Malaysia, which is 61% Muslim by population, has just ruled that non-Muslims may not use the word “Allah” to speak of any other god besides the god of Islam.
Westerners might think this is odd, but in many countries the word for Allah and the generic word god (small-g) use the same word.
Imagine if a Christian nation, for example, demanded that no other religion refer to their deity by the title “god” because Christians owned that term.
How would that impact all other sects and religions? They couldn’t legally sell their religious materials, books, scriptures, devotionals or inspirational writing. Anything with that word written on it would be illegal and contraband. Well, that’s the situation with Malaysia. Below are some excerpts from the BBC article I’m citing:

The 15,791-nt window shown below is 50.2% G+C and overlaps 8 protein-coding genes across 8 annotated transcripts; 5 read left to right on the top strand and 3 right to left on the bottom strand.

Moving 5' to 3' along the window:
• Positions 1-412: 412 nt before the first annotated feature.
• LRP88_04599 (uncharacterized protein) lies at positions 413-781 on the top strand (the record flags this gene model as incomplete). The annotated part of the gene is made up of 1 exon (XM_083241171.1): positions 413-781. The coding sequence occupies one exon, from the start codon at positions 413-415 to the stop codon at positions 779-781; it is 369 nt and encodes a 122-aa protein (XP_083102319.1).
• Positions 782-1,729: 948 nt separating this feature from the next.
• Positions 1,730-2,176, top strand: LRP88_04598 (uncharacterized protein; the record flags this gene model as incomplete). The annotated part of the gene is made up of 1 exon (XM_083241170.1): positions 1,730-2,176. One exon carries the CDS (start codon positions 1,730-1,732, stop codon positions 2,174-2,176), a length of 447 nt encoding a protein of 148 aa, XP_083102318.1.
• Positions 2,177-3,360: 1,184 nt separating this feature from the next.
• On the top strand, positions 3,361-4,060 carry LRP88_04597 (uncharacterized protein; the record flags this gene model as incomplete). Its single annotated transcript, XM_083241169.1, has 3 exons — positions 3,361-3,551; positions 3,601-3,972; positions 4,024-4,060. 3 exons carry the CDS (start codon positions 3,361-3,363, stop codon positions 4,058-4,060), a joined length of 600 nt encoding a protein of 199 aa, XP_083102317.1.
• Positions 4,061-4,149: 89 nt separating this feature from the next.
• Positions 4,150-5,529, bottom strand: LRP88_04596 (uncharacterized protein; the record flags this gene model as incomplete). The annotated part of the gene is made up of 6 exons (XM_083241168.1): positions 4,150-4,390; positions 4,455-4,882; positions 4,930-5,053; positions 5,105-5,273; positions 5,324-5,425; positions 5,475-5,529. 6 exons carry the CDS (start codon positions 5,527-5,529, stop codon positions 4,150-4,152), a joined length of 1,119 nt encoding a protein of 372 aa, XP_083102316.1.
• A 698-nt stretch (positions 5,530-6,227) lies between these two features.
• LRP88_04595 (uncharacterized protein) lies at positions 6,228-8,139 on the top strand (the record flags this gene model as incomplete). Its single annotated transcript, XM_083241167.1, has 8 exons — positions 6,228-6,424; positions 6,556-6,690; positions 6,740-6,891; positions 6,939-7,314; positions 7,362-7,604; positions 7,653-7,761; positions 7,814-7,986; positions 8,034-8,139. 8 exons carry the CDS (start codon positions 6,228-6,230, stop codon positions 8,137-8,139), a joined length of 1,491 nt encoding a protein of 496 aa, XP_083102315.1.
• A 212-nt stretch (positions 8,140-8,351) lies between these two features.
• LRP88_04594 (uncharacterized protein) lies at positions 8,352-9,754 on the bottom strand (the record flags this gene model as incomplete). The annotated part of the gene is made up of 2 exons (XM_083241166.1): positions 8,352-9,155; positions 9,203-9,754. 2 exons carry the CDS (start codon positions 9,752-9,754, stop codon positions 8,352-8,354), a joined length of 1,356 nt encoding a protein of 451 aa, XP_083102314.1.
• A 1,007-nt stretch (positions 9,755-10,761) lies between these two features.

[Think maybe that last sentence might be the real reason for the ruling?]
A Malaysian court has ruled that non-Muslims cannot use the word Allah to refer to God, even in their own faiths, overturning a 2009 lower court ruling.
The appeals court said the term Allah must be exclusive to Islam or it could cause public disorder.
People of all faiths use the word Allah in Malay to refer to their Gods.
Christians argue they have used the word, which entered Malay from Arabic, to refer to their God for centuries and that the ruling violates their rights.
However, some Muslim groups have said that the Christian use of the word Allah could be used to encourage Muslims to convert to Christianity.
Follow the link, above for the whole story.